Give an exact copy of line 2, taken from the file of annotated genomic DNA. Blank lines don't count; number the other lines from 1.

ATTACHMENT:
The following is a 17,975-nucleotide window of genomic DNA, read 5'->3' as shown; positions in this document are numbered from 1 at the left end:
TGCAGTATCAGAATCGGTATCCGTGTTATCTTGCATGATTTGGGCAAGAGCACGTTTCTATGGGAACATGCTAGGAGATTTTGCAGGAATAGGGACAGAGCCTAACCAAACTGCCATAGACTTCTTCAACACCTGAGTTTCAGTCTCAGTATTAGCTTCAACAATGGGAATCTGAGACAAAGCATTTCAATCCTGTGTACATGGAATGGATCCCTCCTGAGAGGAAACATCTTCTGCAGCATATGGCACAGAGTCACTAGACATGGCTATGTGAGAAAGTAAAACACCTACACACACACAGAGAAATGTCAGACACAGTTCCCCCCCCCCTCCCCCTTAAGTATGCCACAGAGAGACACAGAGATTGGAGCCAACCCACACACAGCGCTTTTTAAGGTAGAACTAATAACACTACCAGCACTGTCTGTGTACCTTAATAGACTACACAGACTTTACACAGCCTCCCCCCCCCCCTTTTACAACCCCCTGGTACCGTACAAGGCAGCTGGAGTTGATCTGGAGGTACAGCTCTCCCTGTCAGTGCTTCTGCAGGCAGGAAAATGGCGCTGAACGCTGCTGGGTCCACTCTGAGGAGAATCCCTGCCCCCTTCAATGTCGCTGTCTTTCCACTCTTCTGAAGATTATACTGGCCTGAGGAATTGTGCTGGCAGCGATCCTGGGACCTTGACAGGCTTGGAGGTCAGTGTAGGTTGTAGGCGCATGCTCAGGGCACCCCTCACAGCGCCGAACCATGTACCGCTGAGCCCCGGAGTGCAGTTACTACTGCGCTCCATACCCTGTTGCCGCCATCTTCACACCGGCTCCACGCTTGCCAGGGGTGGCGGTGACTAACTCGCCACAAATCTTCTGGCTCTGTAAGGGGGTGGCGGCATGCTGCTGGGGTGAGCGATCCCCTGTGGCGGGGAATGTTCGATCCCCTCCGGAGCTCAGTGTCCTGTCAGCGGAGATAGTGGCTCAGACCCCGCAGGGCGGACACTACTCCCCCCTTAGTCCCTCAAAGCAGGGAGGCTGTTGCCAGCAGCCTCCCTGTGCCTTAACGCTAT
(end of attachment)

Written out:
TGCAGTATCAGAATCGGTATCCGTGTTATCTTGCATGATTTGGGCAAGAGCACGTTTCTATGGGAACATGCTAGGAGATTTTGCAGGAATAGGGACAGAGCCTAACCAAACTGCCATAGACTTCTTCAACACCTGAGTTTCAGTCTCAGTATTAGCTTCAACAATGGGAATCTGAGACAAAGCATTTCAATCCTGTGTACATGGAATGGATCCCTCCTGAGAGGAAACATCTTCTGCAGCATATGGCACAGAGTCACTAGACATGGCTATGTGAGAAAGTAAAACACCTACACACACACAGAGAAATGTCAGACACAGTTCCCCCCCCCCTCCCCCTTAAGTATGCCACAGAGAGACACAGAGATTGGAGCCAACCCACACACAGCGCTTTTTAAGGTAGAACTAATAACACTACCAGCACTGTCTGTGTACCTTAATAGACTACACAGACTTTACACAGCCTCCCCCCCCCCCTTTTACAACCCCCTGGTACCGTACAAGGCAGCTGGAGTTGATCTGGAGGTACAGCTCTCCCTGTCAGTGCTTCTGCAGGCAGGAAAATGGCGCTGAACGCTGCTGGGTCCACTCTGAGGAGAATCCCTGCCCCCTTCAATGTCGCTGTCTTTCCACTCTTCTGAAGATTATACTGGCCTGAGGAATTGTGCTGGCAGCGATCCTGGGACCTTGACAGGCTTGGAGGTCAGTGTAGGTTGTAGGCGCATGCTCAGGGCACCCCTCACAGCGCCGAACCATGTACCGCTGAGCCCCGGAGTGCAGTTACTACTGCGCTCCATACCCTGTTGCCGCCATCTTCACACCGGCTCCACGCTTGCCAGGGGTGGCGGTGACTAACTCGCCACAAATCTTCTGGCTCTGTAAGGGGGTGGCGGCATGCTGCTGGGGTGAGCGATCCCCTGTGGCGGGGAATGTTCGATCCCCTCCGGAGCTCAGTGTCCTGTCAGCGGAGATAGTGGCTCAGACCCCGCAGGGCGGACACTACTCCCCCCTTAGTCCCTCAAAGCAGGGAGGCTGTTGCCAGCAGCCTCCCTGTGCCTTAACGCTAT